The animosity towards Muslim people in India of course has a long history to it, which stems back to British colonial rule. Whilst there was a lack of common unity in India beforehand, the Partition of Bengal in 1905 and the creation of separate religious electorates in 1909 by the British generated new animosity, leading to the bloody partition of a Hindu India and a Muslim Pakistan which killed almost one million people. For a time, before independence in 1947, the British conquest brought about an idea of shared suffering and community resistance within India; the test of loyalty to the nation was all about the opposition to British rule. But today, India is witnessing an upsurge in Hindu nationalist politics marked by the resumption of the long legacy of bloodshed that Indian history witnessed from British colonial rule.
India is now witnessing the chauvinistic ‘patriotism’ that Samuel Johnson described as the ‘last refuge of the scoundrel’. Under the aegis of Hindutva fundamentalist groups, narratives of nationalism are intricately weaved with narratives of religiously oriented mythology. The classic blend of emphasizing national identity and Hindu religion has led to the country’s divisiveness, further leading to violence. The Citizenship Act has been joined by mob lynchings of Muslims, beef ban, and gau rakshaks (cow protection vigilante groups). We are suddenly in a position where eating beef has emerged as a political act of subversion in today’s India. Today, to be an Indian, is to submit to dogmas, rather than the demands of one’s conscience. As Orwell put it, we have come to a point where “Facts are selected or suppressed to make a case; if need be, the necessary facts are simply invented or, contrariwise, erased.”
Given the apathy of the people around me to this situation, I was relieved to see that a number of civil movements sprung up across the country with the Bill. Perhaps, this country’s conscience is not that weak, I began to hope. One among them that gained global attention was the Shaheen Bagh movement. Muslim women, many clad in burqas and scarves, from different backgrounds, the working, the old and young, huddled in one stretch of a highway in protest for over a hundred days. The women who were deemed as subjugated and oppressed came out to the streets to liberate their fellow citizens. Creativity is the most critical foundation of Shaheen Bagh’s being. The protest proved its dynamism by singing songs of resistance to translating the art of resistance to an ordinary language. Here, we have an incredible story of how a group of Muslim women and Dadis, with their children and grandchildren, in the middle of a cold December, choosing to peacefully resist what they believed to be unconstitutional citizenship laws targeting minorities. They chanted, “Goli nahi phool barsao” (Don’t rain bullets, rain flowers”). As the ordinary women spoke to the media and people, they unfolded their vocabulary of love against the systematic dehumanisation of the minority. With time, people from different communities joined the movement and something stirred in me. It was probably hope, hope that I can go back to a life where I don’t have to prove my existence as an Indian Muslim.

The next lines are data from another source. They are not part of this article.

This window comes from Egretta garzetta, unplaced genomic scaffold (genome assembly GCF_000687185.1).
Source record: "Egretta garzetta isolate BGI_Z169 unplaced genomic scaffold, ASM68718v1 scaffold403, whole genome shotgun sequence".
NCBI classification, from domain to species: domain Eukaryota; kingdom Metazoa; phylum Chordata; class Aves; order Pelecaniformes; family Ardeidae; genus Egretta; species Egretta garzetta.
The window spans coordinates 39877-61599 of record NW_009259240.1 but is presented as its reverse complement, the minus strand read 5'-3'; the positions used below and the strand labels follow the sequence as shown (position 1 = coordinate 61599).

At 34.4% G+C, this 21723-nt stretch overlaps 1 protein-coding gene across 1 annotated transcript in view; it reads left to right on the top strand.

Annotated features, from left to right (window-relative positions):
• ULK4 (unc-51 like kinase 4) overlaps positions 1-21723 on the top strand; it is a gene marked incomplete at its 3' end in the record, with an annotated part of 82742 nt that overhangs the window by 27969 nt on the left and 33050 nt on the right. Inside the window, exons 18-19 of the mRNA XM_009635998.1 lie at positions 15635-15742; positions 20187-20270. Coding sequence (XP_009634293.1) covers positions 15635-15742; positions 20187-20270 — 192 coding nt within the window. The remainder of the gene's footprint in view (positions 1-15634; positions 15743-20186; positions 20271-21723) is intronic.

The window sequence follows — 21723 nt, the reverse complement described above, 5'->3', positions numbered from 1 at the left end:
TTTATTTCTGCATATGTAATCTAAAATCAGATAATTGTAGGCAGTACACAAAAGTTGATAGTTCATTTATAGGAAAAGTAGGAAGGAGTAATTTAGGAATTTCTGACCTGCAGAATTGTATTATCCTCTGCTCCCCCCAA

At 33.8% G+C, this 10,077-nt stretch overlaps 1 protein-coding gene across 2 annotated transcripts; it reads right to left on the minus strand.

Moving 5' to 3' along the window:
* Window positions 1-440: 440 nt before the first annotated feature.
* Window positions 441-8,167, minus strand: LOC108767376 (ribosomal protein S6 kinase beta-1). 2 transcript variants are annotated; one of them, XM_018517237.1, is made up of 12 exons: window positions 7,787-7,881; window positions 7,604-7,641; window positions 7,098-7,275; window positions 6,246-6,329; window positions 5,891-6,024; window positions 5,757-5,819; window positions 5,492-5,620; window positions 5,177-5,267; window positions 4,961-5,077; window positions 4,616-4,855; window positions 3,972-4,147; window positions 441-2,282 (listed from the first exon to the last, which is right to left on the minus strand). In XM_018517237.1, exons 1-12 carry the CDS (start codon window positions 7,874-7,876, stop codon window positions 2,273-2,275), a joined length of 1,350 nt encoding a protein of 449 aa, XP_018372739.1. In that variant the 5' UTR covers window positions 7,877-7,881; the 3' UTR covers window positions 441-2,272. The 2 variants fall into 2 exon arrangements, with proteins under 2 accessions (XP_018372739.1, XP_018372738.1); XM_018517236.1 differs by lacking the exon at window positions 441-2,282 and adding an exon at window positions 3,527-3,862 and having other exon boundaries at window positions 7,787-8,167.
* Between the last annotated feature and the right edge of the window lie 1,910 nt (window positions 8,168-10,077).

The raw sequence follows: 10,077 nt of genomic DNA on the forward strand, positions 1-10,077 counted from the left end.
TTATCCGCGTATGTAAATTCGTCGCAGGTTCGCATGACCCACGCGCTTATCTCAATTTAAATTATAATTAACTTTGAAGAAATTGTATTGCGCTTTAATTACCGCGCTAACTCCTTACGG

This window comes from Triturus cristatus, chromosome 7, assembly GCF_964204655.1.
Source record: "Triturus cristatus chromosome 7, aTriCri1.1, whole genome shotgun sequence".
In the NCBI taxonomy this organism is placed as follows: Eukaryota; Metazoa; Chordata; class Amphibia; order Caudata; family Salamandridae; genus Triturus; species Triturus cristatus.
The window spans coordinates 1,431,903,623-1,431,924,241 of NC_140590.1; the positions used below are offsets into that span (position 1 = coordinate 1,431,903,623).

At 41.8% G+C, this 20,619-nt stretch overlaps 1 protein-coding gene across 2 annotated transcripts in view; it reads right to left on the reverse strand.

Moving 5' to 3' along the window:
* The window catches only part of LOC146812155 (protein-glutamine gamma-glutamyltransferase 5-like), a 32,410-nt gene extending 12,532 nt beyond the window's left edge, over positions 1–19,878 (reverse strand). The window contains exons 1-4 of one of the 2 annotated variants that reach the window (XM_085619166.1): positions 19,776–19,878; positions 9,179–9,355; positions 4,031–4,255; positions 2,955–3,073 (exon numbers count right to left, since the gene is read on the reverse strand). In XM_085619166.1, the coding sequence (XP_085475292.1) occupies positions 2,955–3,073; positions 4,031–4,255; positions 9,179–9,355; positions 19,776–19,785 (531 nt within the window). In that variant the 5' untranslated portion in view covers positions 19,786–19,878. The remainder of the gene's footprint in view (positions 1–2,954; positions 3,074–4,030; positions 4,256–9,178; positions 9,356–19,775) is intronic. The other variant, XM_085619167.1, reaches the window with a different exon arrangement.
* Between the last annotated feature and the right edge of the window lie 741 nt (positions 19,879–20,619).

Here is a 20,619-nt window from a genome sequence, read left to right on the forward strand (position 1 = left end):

The close liaison that grew between the most educated young Indian students and the Anti-CAA movement alarmed the right-wing regime. The Shaheen Bagh movement wasn’t something that came out of nowhere. It resulted from years of brute majoritarianism, arrests of political leaders who dared to dissent, the brutal killings of civilians and children in Kashmir by the Indian force. It was about more than the lethal CAA. The ‘Integration’ of Muslims was never completely achieved even after its independence from the British. Muslims remained the expendable ‘other’. The community was also systematically used as an electoral tool by political parties. And Shaheen Bagh was an answer to all of it. It’s about the women who came out to the streets to save the last ounce of secular democracy that’s left in the country. And this event in the history of India will not be forgotten. The years of fear I carried on my shoulders began to feel a little lighter. I felt connected to the hundreds of women who chose to throw themselves into the streets as an act of resistance. And this connection wasn’t just about my identity as an Indian Muslim woman; it was also about the oppression and fear that was inflicted upon the community for a very long time.